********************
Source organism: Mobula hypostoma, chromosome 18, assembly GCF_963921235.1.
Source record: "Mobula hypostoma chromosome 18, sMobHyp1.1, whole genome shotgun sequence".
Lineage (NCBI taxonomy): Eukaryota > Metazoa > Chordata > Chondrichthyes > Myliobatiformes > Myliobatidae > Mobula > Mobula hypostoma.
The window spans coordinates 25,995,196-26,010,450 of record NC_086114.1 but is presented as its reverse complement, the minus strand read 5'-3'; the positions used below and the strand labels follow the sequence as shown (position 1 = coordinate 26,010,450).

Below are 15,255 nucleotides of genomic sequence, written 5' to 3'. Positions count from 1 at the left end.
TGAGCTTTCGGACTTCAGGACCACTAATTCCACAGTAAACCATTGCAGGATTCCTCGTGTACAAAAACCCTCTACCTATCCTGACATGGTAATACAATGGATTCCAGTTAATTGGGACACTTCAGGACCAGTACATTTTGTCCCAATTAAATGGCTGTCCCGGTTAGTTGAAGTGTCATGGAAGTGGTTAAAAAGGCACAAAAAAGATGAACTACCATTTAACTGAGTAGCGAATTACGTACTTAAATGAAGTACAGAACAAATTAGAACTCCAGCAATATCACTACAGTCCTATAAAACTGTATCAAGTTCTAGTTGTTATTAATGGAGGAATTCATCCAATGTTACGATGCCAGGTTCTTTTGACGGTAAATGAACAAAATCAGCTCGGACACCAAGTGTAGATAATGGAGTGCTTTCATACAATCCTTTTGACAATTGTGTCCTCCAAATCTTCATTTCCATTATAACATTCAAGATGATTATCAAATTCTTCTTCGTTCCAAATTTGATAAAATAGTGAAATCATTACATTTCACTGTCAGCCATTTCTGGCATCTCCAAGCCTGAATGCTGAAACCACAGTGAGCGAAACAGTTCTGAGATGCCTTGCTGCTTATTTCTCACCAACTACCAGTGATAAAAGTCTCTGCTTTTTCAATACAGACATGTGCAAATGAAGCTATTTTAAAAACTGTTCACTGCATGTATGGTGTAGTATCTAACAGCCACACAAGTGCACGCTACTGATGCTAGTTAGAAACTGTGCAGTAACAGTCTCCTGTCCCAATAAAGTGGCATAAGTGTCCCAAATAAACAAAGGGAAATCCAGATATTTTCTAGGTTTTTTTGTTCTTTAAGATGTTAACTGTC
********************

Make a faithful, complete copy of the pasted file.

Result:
Source organism: Mobula hypostoma, chromosome 18, assembly GCF_963921235.1.
Source record: "Mobula hypostoma chromosome 18, sMobHyp1.1, whole genome shotgun sequence".
Lineage (NCBI taxonomy): Eukaryota > Metazoa > Chordata > Chondrichthyes > Myliobatiformes > Myliobatidae > Mobula > Mobula hypostoma.
The window spans coordinates 25,995,196-26,010,450 of record NC_086114.1 but is presented as its reverse complement, the minus strand read 5'-3'; the positions used below and the strand labels follow the sequence as shown (position 1 = coordinate 26,010,450).

Below are 15,255 nucleotides of genomic sequence, written 5' to 3'. Positions count from 1 at the left end.
TGAGCTTTCGGACTTCAGGACCACTAATTCCACAGTAAACCATTGCAGGATTCCTCGTGTACAAAAACCCTCTACCTATCCTGACATGGTAATACAATGGATTCCAGTTAATTGGGACACTTCAGGACCAGTACATTTTGTCCCAATTAAATGGCTGTCCCGGTTAGTTGAAGTGTCATGGAAGTGGTTAAAAAGGCACAAAAAAGATGAACTACCATTTAACTGAGTAGCGAATTACGTACTTAAATGAAGTACAGAACAAATTAGAACTCCAGCAATATCACTACAGTCCTATAAAACTGTATCAAGTTCTAGTTGTTATTAATGGAGGAATTCATCCAATGTTACGATGCCAGGTTCTTTTGACGGTAAATGAACAAAATCAGCTCGGACACCAAGTGTAGATAATGGAGTGCTTTCATACAATCCTTTTGACAATTGTGTCCTCCAAATCTTCATTTCCATTATAACATTCAAGATGATTATCAAATTCTTCTTCGTTCCAAATTTGATAAAATAGTGAAATCATTACATTTCACTGTCAGCCATTTCTGGCATCTCCAAGCCTGAATGCTGAAACCACAGTGAGCGAAACAGTTCTGAGATGCCTTGCTGCTTATTTCTCACCAACTACCAGTGATAAAAGTCTCTGCTTTTTCAATACAGACATGTGCAAATGAAGCTATTTTAAAAACTGTTCACTGCATGTATGGTGTAGTATCTAACAGCCACACAAGTGCACGCTACTGATGCTAGTTAGAAACTGTGCAGTAACAGTCTCCTGTCCCAATAAAGTGGCATAAGTGTCCCAAATAAACAAAGGGAAATCCAGATATTTTCTAGGTTTTTTTGTTCTTTAAGATGTTAACTGTC